Considering the world as something more than the space you simply reside in has always been difficult for me. Mom said it's 'cause I'm a Leo. Leos are brave, and strong, but also selfish, she lamented to me as her bony fingers turned the pages of her ratty, tattered book of zodiac horoscopes and stuff. She let it define her life, every choice she made. It was thick and small, with a pink cover and a silhouette of a hand, with an eye in the middle. Sort of like the illuminati symbol on the dollar bill, but that's a pyramid.
It was a fall morning, I think, when she talked about my dad. I don't remember him at all; he left when I turned one. The only picture that Mom let me keep of him is a Polaroid that's bleached from laying on my windowsill in the sun all the time. Sometimes when I go to bed, I look at it. We're sitting on the scratchy old plaid couch in my grandma's basement, and I'm sitting there on his knee, in nothing but a diaper. I guess I wasn't an ugly baby, but I sure had some weird hair. It was super curly, and sprung out of my scalp in coils. I'm smiling a big drooly baby smile. My dad isn't looking at the camera, he's looking at me. He sort of looks like Santa Clause before he got old, I guess. He was fat and pasty pale like me. He had this beard that looked like it would be scratchy if you touched it.
He had these weird, purple-blue eyes though. They caught the light at just the angle so that you could see the mischief in his eyes. Maybe Mom saw the mischief in his eyes and knew he would be fun to hang around, or maybe she somehow knew that he had a wandering eye.
But I wasn't about to press her on that subject.
It was a particularly dismal day in the North End. We lived in this higgledy-piggledy brownstone that looked like it was gonna fall over any second. It wasn't really built all that well, but it's all Mom could afford with her telephone psychic job. She would work late into the nights, and I would hear snippets of conversations she had as they seeped underneath my door jamb. One time, I heard her telling a client that Richard Nixon was devil spawn on Earth, and not to vote for him that year. Boy, was she right.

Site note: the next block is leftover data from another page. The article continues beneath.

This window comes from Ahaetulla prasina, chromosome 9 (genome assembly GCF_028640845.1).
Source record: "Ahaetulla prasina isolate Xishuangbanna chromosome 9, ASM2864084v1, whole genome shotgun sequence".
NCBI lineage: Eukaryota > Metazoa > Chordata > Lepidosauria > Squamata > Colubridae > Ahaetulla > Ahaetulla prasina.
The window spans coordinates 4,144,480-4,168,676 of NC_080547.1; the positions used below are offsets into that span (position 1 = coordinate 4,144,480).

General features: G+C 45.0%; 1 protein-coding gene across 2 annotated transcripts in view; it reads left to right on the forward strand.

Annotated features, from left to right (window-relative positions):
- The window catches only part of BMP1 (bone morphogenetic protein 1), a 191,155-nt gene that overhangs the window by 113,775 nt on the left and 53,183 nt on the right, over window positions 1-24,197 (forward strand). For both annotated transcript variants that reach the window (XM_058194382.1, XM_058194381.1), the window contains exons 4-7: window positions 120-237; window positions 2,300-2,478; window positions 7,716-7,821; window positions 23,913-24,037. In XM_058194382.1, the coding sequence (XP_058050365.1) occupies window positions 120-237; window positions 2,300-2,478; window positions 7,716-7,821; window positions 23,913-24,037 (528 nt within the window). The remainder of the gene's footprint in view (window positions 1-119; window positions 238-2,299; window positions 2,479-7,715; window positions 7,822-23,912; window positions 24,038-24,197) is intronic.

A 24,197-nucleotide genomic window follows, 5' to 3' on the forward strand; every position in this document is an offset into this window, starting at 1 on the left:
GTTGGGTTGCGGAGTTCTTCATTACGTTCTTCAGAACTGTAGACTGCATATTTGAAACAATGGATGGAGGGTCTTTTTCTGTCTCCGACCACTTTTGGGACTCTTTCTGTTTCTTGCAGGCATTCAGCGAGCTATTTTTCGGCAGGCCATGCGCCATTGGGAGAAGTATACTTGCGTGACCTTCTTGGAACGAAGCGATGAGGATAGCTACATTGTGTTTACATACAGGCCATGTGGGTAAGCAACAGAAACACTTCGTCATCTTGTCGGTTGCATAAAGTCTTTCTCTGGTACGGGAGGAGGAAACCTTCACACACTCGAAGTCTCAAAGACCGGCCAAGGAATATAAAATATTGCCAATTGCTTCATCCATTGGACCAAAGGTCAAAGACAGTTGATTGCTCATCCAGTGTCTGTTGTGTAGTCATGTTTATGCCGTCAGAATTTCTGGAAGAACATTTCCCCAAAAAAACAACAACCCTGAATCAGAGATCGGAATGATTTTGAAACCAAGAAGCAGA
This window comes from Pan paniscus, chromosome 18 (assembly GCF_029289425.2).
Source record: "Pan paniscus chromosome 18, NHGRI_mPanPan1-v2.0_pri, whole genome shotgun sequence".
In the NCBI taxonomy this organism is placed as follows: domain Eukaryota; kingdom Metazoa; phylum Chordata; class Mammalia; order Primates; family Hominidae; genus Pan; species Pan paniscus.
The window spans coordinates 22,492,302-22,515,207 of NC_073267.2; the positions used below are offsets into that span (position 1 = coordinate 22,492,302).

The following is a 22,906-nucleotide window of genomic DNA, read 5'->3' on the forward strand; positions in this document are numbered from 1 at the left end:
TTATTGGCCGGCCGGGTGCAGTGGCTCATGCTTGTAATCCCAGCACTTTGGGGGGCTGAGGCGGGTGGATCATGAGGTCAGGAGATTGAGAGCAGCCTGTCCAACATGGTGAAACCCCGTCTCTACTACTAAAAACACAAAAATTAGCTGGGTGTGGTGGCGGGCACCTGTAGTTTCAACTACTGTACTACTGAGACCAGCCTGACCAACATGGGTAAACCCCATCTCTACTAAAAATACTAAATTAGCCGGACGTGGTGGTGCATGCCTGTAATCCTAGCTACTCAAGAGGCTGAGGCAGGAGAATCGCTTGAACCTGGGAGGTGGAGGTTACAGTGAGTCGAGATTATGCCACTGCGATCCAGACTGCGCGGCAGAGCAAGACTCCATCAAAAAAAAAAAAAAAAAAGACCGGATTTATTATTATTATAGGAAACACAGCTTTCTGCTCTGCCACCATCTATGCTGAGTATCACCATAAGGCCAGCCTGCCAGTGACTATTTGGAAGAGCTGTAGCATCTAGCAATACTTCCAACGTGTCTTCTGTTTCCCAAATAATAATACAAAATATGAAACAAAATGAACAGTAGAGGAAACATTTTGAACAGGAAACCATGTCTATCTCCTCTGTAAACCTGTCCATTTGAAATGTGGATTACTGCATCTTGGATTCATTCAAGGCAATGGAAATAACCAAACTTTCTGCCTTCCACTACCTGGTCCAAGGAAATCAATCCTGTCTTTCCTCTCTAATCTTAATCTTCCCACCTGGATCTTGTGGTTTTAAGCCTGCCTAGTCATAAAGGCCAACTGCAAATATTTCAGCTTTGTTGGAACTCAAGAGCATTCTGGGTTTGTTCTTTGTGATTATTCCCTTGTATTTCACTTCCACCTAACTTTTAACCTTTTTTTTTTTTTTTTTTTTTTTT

Anyway, back to that fall day. I got up like it was any other morning. I did my frizzy blonde locks into messy braids, washed my face, brushed my teeth, and put on my favorite flowery peasant shirt and bellbottoms. They were my favorite pieces of clothing, since I'd ordered them from the Sears catalog by myself. It made me giddy, 'cause I was sneaking glances at Mom all the while I talked to the customer service person on the phone. Her wrinkles were deep around her mouth as she frowned in disgust. She thought revealing clothes were whorish.
I headed down the hall to the kitchen. Mom was sitting at the Formica, smoking. She always smoked long ones, that took a long time to dwindle down to nothing. She had her book with her, of course.
“Mellie, come here for a second.” She crooked her finger. “I need to tell you something.”
I headed over, and sat down across from her. “Yeah?” It wasn’t often that she asked me to do stuff for her.
“Let me tell ya somethin’ bout your dad.” She set her watery blue eyes on me, they were ringed with what she called kohl. It was an Egyptian thing.
“Okay, what?” Her breath smelled like Jack Daniel’s. Musty and sour.
“ My whole life has been a scam.I thought your dad was the real deal, and I let him get away. ” She sighed, dropping her head.
She never raised it back up. I pulled her book from her cold, acrylic grasp and set it in front of me. The page about Aquaruises was dog-eared.
The Aquarius is one of the most fluid, unattainable signs there is. They enjoy being independent and carefree, and see the world as their oyster. Maybe my dad was an Aquarius, the more I thought about it, the more it made sense. My mind’s wanderings came back down when I saw my mom’s milky irises. Her eyes were still open. I closed the lids, and called the morgue.
I waited until the medical people came, in their filmy green pajamas. A tall, wiry guy looks at me with these pitiful eyes. The short, fat guy by his side helps him lift my mom onto a vinyl gurney-thing and covered her with a sheet. A police officer stepped in, big shouldered and stuff. His frame was rectangularish. Is that a word? I hope it is.
He knelt down and set a hand on my shoulder. His watery blue eyes looked..uncertain, is all I could say.
I blocked out his deep, lilting voice and looked at the book.
I would have to wait a little longer until I considered the world beyond myself. At least until my mom was laid to rest in the ground.